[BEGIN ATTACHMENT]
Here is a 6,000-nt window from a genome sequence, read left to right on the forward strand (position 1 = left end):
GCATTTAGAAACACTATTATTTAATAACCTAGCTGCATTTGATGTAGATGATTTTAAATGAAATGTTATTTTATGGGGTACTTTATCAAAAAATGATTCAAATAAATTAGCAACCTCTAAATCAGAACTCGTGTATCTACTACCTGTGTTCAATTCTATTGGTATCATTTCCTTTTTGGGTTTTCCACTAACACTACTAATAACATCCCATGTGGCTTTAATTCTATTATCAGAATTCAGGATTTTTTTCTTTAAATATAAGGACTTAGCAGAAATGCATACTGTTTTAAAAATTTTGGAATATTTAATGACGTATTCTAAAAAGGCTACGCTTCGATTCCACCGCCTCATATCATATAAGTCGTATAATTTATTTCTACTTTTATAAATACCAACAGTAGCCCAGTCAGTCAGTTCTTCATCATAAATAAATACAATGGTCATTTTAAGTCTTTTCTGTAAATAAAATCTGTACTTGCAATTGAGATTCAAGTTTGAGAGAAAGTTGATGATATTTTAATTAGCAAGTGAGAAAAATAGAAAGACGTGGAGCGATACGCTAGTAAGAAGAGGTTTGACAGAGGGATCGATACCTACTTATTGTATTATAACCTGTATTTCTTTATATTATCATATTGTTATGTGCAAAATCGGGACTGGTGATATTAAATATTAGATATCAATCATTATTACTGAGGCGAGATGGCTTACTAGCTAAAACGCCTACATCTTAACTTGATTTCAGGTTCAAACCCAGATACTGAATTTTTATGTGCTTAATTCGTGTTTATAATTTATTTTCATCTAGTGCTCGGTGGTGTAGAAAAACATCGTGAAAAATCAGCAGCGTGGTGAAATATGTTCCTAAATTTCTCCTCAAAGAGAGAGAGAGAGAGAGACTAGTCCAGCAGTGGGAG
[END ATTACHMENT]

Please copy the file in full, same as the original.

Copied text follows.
Here is a 6,000-nt window from a genome sequence, read left to right on the forward strand (position 1 = left end):
GCATTTAGAAACACTATTATTTAATAACCTAGCTGCATTTGATGTAGATGATTTTAAATGAAATGTTATTTTATGGGGTACTTTATCAAAAAATGATTCAAATAAATTAGCAACCTCTAAATCAGAACTCGTGTATCTACTACCTGTGTTCAATTCTATTGGTATCATTTCCTTTTTGGGTTTTCCACTAACACTACTAATAACATCCCATGTGGCTTTAATTCTATTATCAGAATTCAGGATTTTTTTCTTTAAATATAAGGACTTAGCAGAAATGCATACTGTTTTAAAAATTTTGGAATATTTAATGACGTATTCTAAAAAGGCTACGCTTCGATTCCACCGCCTCATATCATATAAGTCGTATAATTTATTTCTACTTTTATAAATACCAACAGTAGCCCAGTCAGTCAGTTCTTCATCATAAATAAATACAATGGTCATTTTAAGTCTTTTCTGTAAATAAAATCTGTACTTGCAATTGAGATTCAAGTTTGAGAGAAAGTTGATGATATTTTAATTAGCAAGTGAGAAAAATAGAAAGACGTGGAGCGATACGCTAGTAAGAAGAGGTTTGACAGAGGGATCGATACCTACTTATTGTATTATAACCTGTATTTCTTTATATTATCATATTGTTATGTGCAAAATCGGGACTGGTGATATTAAATATTAGATATCAATCATTATTACTGAGGCGAGATGGCTTACTAGCTAAAACGCCTACATCTTAACTTGATTTCAGGTTCAAACCCAGATACTGAATTTTTATGTGCTTAATTCGTGTTTATAATTTATTTTCATCTAGTGCTCGGTGGTGTAGAAAAACATCGTGAAAAATCAGCAGCGTGGTGAAATATGTTCCTAAATTTCTCCTCAAAGAGAGAGAGAGAGAGAGACTAGTCCAGCAGTGGGAG